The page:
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Dreamland : When Neil Gaiman Writes the Last Chapter of 'The Sandman' This Fall, the Greatest Epic in the History of Comic Books--Seven Years and 2,000 Pages--Will Come to a Close.

September 03, 1995|Steve Erickson | Steve Erickson's last article for the magazine was "American Weimar," an essay on modern democracy and politics . His latest novel, "Amnesiascope," will be published next spring by Henry Holt and Co

Then the renaissance ended. Looking back, it's surprising how abruptly it ended. Inspiration gave way to the frustration and fury that the best writers and artists felt from dealing with the creative limitations, commercial demands and corporate bureaucracy of the mainstream--which is to say DC and especially Marvel, the monster of the business. Most notably Miller and Moore veered sharply toward the margins, where they would not have to accommodate a market still driven by 14-year-old boys, and where other gonzo geniuses, led principally by the Hernandez Brothers, were waiting. The work they have done there, like Miller's noir "Sin City" and Moore's Jack-the-Ripper saga "From Hell," has been as exhilarating as it is subversive. But on the margins of the business, it remains.

In the late '80s, after other people kicked down the doors, Neil Gaiman happened to wander through. He found he practically had the mainstream to himself, as well as a new market created over the preceding few years that wasn't just 14-year-old boys. The first project that got him attention in America was "Black Orchid," a bold if not entirely successful metaphysical title influenced by "Swamp Thing." After that he went on to "Miracleman" and "Books of Magic," the graphic novels "Violent Cases" and "Mr. Punch," and the particularly fine "Signal to Noise," about a dying filmmaker. As well, he co-authored "Good Omens," one of those novels published from time to time with lots of words and no pictures whatsoever. No one, however, including Gaiman, would contest that "The Sandman" is his masterpiece, and almost immediately he began testing the boundaries of what he could get away with.

"You can sort of see in the earliest stories," points out artist Dave McKean, who has done the fabulously spooky, id-wracked covers for every issue of "Sandman," "that when he first started out there was just this expectation of, Well, I'm doing this thing for this huge company, and this is the sort of thing they usually do, and you can only go so far. And then I think very quickly Neil decided, Well, why? Why shouldn't I just do what I want?"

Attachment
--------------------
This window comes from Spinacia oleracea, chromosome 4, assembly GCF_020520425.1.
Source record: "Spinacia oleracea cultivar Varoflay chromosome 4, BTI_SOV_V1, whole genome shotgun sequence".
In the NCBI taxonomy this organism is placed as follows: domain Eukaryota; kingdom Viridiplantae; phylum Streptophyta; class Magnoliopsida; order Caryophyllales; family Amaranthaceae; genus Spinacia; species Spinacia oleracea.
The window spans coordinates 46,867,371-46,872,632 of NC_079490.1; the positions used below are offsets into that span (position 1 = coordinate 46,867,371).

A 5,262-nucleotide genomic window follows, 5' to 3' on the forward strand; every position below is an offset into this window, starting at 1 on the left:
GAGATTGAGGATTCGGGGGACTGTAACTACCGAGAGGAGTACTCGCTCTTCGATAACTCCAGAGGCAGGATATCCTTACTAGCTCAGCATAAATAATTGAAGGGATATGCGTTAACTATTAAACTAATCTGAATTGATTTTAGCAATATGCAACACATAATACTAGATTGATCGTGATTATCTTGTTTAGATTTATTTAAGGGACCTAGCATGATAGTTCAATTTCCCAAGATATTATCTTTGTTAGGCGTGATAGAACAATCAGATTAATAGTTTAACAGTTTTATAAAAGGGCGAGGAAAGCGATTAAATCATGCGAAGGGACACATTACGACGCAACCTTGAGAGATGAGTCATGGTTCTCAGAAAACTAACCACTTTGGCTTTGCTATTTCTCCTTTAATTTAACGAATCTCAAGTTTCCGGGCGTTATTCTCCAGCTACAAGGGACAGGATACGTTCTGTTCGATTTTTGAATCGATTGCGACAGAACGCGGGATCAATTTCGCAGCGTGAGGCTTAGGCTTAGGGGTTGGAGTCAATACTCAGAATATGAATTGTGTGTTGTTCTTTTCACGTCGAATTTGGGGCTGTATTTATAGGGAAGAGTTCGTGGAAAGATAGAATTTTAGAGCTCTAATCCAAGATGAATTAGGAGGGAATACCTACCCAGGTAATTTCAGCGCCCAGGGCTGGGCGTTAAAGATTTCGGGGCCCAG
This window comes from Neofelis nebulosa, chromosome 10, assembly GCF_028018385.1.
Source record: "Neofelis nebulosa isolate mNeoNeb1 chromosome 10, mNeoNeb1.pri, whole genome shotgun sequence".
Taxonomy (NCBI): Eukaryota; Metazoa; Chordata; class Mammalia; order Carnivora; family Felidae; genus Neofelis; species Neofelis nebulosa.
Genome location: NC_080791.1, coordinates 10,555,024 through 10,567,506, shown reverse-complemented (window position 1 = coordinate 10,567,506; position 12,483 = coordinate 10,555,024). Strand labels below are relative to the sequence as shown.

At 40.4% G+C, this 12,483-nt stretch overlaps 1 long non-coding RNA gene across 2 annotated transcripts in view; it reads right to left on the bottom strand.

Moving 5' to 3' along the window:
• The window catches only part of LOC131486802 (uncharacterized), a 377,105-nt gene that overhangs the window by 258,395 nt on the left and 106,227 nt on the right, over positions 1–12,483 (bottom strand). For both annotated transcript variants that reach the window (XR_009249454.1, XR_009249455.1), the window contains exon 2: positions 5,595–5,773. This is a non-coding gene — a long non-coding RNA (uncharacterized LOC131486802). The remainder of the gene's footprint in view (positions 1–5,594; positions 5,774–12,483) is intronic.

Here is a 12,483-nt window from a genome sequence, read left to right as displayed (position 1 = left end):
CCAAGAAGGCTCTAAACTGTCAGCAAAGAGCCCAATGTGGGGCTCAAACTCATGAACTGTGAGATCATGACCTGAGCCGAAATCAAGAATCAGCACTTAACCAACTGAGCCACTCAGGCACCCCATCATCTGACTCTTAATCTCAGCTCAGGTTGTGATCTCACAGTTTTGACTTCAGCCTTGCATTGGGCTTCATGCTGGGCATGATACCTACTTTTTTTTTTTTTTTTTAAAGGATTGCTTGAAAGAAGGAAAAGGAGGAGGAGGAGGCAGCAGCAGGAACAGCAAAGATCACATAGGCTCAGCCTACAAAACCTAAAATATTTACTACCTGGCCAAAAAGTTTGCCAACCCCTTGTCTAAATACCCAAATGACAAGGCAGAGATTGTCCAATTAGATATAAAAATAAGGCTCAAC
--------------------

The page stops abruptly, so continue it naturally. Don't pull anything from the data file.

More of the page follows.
*

He did what he wanted. If at first Gaiman didn't know exactly what that was, within a year he knew in meticulous detail. A comic book script is not unlike a movie script, except that the writer is also the director, giving directions to the artist that may be loose or specific, depending on the comic and the writer and the artist. Gaiman's scripts, which often run 40 pages or more for a 24-page, 135-panel story, are precise down to describing not just the action in every panel but often how large and dominant the panels are, what's in the foreground and what's in the back, what the overall visual tone of the page is, what the characters look like, and what the juxtapositions are between image and dialogue

While he has breezily broken comic book traditions right and left, writing narratives that spiral back into each other from the proximity of years apart (the seed for the upcoming final issue, number 75, was laid back in number 19), it may be that Gaiman's most daring creation has been the main character himself. Dream is a willfully unlikable master of ceremonies. His brooding mystique not withstanding, he is pompous and morose, harsh and utterly self-absorbed, bound to a code of honor ("the rules," he calls them) as capricious as it is mysterious, and he has all the social tact of the Velvet Underground's "Sister Ray" cranked to maximum volume at a baby shower. His conduct tends toward the extreme. Having banished the love of his life to eternal torment in Hell for nothing worse than simply being wiser than he, he never considered the malice and injustice of his action until thousands of years later, when his sister finally pointed out how rather horrid it all was; at that point he turned the waking and dreaming universe upside down to rectify the matter. Hell, Heaven and everything in between are still sorting out the mess. He has no sense of humor whatsoever; in 69 issues, unless it was with a subtlety that would make Noel Coward look like Sam Kinison, he has never made a joke, let alone a witticism or an aside that might be considered vaguely sardonic.

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